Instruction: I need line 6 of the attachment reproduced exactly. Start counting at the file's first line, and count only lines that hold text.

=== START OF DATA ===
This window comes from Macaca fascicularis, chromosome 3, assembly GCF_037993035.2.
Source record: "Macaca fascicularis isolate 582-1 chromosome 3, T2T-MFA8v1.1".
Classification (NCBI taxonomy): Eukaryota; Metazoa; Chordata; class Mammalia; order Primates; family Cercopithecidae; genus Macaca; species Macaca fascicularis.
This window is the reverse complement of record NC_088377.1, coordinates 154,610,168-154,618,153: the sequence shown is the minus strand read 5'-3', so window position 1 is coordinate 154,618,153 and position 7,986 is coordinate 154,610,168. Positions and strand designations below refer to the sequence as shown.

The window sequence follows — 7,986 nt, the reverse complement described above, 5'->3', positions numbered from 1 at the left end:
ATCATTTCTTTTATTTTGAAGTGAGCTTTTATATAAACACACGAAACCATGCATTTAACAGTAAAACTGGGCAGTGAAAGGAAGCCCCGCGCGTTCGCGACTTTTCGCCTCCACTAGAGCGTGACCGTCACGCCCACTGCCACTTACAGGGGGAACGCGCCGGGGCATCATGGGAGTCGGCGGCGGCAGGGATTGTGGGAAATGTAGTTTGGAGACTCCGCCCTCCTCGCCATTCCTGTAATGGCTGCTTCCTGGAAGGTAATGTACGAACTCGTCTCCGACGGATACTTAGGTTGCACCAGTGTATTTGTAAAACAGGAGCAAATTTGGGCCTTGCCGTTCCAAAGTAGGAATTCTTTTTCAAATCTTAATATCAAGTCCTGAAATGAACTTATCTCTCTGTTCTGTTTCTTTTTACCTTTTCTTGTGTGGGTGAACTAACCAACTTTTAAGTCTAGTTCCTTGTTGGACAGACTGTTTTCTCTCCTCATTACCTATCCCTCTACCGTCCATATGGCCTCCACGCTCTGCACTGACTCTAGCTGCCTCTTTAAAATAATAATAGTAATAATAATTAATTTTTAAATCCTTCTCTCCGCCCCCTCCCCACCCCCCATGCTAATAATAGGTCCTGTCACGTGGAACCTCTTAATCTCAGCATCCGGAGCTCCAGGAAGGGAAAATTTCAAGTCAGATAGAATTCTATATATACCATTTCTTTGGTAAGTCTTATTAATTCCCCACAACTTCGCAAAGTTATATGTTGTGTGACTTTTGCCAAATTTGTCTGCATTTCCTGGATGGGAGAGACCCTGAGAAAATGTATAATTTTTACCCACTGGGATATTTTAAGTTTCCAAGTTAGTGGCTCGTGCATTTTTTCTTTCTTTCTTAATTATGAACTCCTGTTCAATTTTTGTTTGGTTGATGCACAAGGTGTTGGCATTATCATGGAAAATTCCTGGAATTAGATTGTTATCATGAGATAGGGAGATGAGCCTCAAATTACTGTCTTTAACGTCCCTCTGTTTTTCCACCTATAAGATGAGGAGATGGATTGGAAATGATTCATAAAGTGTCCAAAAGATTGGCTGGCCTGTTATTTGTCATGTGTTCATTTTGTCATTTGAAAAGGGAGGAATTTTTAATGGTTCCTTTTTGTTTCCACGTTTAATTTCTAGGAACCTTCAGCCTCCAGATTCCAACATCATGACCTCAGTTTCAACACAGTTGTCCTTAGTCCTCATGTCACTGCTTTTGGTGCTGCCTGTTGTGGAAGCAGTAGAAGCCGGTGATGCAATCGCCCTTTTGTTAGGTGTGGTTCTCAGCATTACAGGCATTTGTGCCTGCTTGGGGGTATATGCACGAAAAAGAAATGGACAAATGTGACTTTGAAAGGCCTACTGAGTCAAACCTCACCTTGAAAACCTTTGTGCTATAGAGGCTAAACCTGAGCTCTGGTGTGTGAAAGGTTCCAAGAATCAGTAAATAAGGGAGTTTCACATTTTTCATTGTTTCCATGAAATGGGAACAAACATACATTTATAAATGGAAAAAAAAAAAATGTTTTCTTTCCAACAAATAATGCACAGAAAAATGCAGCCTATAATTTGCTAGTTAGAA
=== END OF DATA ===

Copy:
ATCATTTCTTTTATTTTGAAGTGAGCTTTTATATAAACACACGAAACCATGCATTTAACAGTAAAACTGGGCAGTGAAAGGAAGCCCCGCGCGTTCGCGACTTTTCGCCTCCACTAGAGCGTGACCGTCACGCCCACTGCCACTTACAGGGGGAACGCGCCGGGGCATCATGGGAGTCGGCGGCGGCAGGGATTGTGGGAAATGTAGTTTGGAGACTCCGCCCTCCTCGCCATTCCTGTAATGGCTGCTTCCTGGAAGGTAATGTACGAACTCGTCTCCGACGGATACTTAGGTTGCACCAGTGTATTTGTAAAACAGGAGCAAATTTGGGCCTTGCCGTTCCAAAGTAGGAATTCTTTTTCAAATCTTAATATCAAGTCCTGAAATGAACTTATCTCTCTGTTCTGTTTCTTTTTACCTTTTCTTGTGTGGGTGAACTAACCAACTTTTAAGTCTAGTTCCTTGTTGGACAGACTGTTTTCTCTCCTCATTACCTATCCCTCTACCGTCCATATGGCCTCCACGCTCTGCACTGACTCTAGCTGCCTCTTTAAAATAATAATAGTAATAATAATTAATTTTTAAATCCTTCTCTCCGCCCCCTCCCCACCCCCCATGCTAATAATAGGTCCTGTCACGTGGAACCTCTTAATCTCAGCATCCGGAGCTCCAGGAAGGGAAAATTTCAAGTCAGATAGAATTCTATATATACCATTTCTTTGGTAAGTCTTATTAATTCCCCACAACTTCGCAAAGTTATATGTTGTGTGACTTTTGCCAAATTTGTCTGCATTTCCTGGATGGGAGAGACCCTGAGAAAATGTATAATTTTTACCCACTGGGATATTTTAAGTTTCCAAGTTAGTGGCTCGTGCATTTTTTCTTTCTTTCTTAATTATGAACTCCTGTTCAATTTTTGTTTGGTTGATGCACAAGGTGTTGGCATTATCATGGAAAATTCCTGGAATTAGATTGTTATCATGAGATAGGGAGATGAGCCTCAAATTACTGTCTTTAACGTCCCTCTGTTTTTCCACCTATAAGATGAGGAGATGGATTGGAAATGATTCATAAAGTGTCCAAAAGATTGGCTGGCCTGTTATTTGTCATGTGTTCATTTTGTCATTTGAAAAGGGAGGAATTTTTAATGGTTCCTTTTTGTTTCCACGTTTAATTTCTAGGAACCTTCAGCCTCCAGATTCCAACATCATGACCTCAGTTTCAACACAGTTGTCCTTAGTCCTCATGTCACTGCTTTTGGTGCTGCCTGTTGTGGAAGCAGTAGAAGCCGGTGATGCAATCGCCCTTTTGTTAGGTGTGGTTCTCAGCATTACAGGCATTTGTGCCTGCTTGGGGGTATATGCACGAAAAAGAAATGGACAAATGTGACTTTGAAAGGCCTACTGAGTCAAACCTCACCTTGAAAACCTTTGTGCTATAGAGGCTAAACCTGAGCTCTGGTGTGTGAAAGGTTCCAAGAATCAGTAAATAAGGGAGTTTCACATTTTTCATTGTTTCCATGAAATGGGAACAAACATACATTTATAAATGGAAAAAAAAAAAATGTTTTCTTTCCAACAAATAATGCACAGAAAAATGCAGCCTATAATTTGCTAGTTAGAA